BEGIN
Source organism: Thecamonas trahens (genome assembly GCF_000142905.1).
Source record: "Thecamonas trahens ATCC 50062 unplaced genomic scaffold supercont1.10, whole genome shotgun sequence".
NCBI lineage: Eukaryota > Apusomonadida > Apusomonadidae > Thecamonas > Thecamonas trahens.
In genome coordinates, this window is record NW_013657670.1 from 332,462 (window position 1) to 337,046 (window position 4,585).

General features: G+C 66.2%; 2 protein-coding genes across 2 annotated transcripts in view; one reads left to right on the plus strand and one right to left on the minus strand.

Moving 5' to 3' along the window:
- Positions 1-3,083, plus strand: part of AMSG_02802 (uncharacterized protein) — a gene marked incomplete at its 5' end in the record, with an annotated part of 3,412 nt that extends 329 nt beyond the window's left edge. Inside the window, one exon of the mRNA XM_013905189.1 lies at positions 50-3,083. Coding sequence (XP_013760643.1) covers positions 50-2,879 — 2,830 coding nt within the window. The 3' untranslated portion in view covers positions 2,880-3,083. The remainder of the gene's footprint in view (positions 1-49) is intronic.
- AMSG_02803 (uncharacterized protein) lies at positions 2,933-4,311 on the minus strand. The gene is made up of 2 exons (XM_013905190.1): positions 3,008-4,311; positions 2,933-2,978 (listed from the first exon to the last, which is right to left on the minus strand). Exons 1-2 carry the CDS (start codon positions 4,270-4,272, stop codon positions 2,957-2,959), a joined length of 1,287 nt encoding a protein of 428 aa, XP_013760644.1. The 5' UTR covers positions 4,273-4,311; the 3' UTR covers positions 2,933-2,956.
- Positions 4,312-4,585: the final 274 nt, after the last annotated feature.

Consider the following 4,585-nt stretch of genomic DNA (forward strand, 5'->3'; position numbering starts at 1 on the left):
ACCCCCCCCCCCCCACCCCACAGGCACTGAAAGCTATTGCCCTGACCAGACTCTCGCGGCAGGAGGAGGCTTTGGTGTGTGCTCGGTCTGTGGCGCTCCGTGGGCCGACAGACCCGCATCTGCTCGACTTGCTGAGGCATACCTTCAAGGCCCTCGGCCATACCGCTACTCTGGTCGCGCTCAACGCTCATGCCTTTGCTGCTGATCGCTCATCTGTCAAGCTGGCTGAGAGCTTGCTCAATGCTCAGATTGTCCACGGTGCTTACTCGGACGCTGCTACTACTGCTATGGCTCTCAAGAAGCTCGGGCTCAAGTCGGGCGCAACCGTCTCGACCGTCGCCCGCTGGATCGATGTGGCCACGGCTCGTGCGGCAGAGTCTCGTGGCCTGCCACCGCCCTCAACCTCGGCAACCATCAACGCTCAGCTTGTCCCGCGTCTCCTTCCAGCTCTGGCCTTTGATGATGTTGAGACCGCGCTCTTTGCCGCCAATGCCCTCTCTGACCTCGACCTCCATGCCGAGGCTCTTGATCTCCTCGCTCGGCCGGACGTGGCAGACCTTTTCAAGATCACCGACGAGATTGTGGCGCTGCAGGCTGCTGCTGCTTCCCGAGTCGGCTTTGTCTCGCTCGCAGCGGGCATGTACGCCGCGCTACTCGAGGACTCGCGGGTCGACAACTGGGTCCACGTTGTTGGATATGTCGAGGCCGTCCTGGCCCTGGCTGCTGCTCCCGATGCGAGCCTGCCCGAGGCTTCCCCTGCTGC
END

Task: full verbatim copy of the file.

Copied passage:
Source organism: Thecamonas trahens (genome assembly GCF_000142905.1).
Source record: "Thecamonas trahens ATCC 50062 unplaced genomic scaffold supercont1.10, whole genome shotgun sequence".
NCBI lineage: Eukaryota > Apusomonadida > Apusomonadidae > Thecamonas > Thecamonas trahens.
In genome coordinates, this window is record NW_013657670.1 from 332,462 (window position 1) to 337,046 (window position 4,585).

General features: G+C 66.2%; 2 protein-coding genes across 2 annotated transcripts in view; one reads left to right on the plus strand and one right to left on the minus strand.

Moving 5' to 3' along the window:
- Positions 1-3,083, plus strand: part of AMSG_02802 (uncharacterized protein) — a gene marked incomplete at its 5' end in the record, with an annotated part of 3,412 nt that extends 329 nt beyond the window's left edge. Inside the window, one exon of the mRNA XM_013905189.1 lies at positions 50-3,083. Coding sequence (XP_013760643.1) covers positions 50-2,879 — 2,830 coding nt within the window. The 3' untranslated portion in view covers positions 2,880-3,083. The remainder of the gene's footprint in view (positions 1-49) is intronic.
- AMSG_02803 (uncharacterized protein) lies at positions 2,933-4,311 on the minus strand. The gene is made up of 2 exons (XM_013905190.1): positions 3,008-4,311; positions 2,933-2,978 (listed from the first exon to the last, which is right to left on the minus strand). Exons 1-2 carry the CDS (start codon positions 4,270-4,272, stop codon positions 2,957-2,959), a joined length of 1,287 nt encoding a protein of 428 aa, XP_013760644.1. The 5' UTR covers positions 4,273-4,311; the 3' UTR covers positions 2,933-2,956.
- Positions 4,312-4,585: the final 274 nt, after the last annotated feature.

Consider the following 4,585-nt stretch of genomic DNA (forward strand, 5'->3'; position numbering starts at 1 on the left):
ACCCCCCCCCCCCCACCCCACAGGCACTGAAAGCTATTGCCCTGACCAGACTCTCGCGGCAGGAGGAGGCTTTGGTGTGTGCTCGGTCTGTGGCGCTCCGTGGGCCGACAGACCCGCATCTGCTCGACTTGCTGAGGCATACCTTCAAGGCCCTCGGCCATACCGCTACTCTGGTCGCGCTCAACGCTCATGCCTTTGCTGCTGATCGCTCATCTGTCAAGCTGGCTGAGAGCTTGCTCAATGCTCAGATTGTCCACGGTGCTTACTCGGACGCTGCTACTACTGCTATGGCTCTCAAGAAGCTCGGGCTCAAGTCGGGCGCAACCGTCTCGACCGTCGCCCGCTGGATCGATGTGGCCACGGCTCGTGCGGCAGAGTCTCGTGGCCTGCCACCGCCCTCAACCTCGGCAACCATCAACGCTCAGCTTGTCCCGCGTCTCCTTCCAGCTCTGGCCTTTGATGATGTTGAGACCGCGCTCTTTGCCGCCAATGCCCTCTCTGACCTCGACCTCCATGCCGAGGCTCTTGATCTCCTCGCTCGGCCGGACGTGGCAGACCTTTTCAAGATCACCGACGAGATTGTGGCGCTGCAGGCTGCTGCTGCTTCCCGAGTCGGCTTTGTCTCGCTCGCAGCGGGCATGTACGCCGCGCTACTCGAGGACTCGCGGGTCGACAACTGGGTCCACGTTGTTGGATATGTCGAGGCCGTCCTGGCCCTGGCTGCTGCTCCCGATGCGAGCCTGCCCGAGGCTTCCCCTGCTGC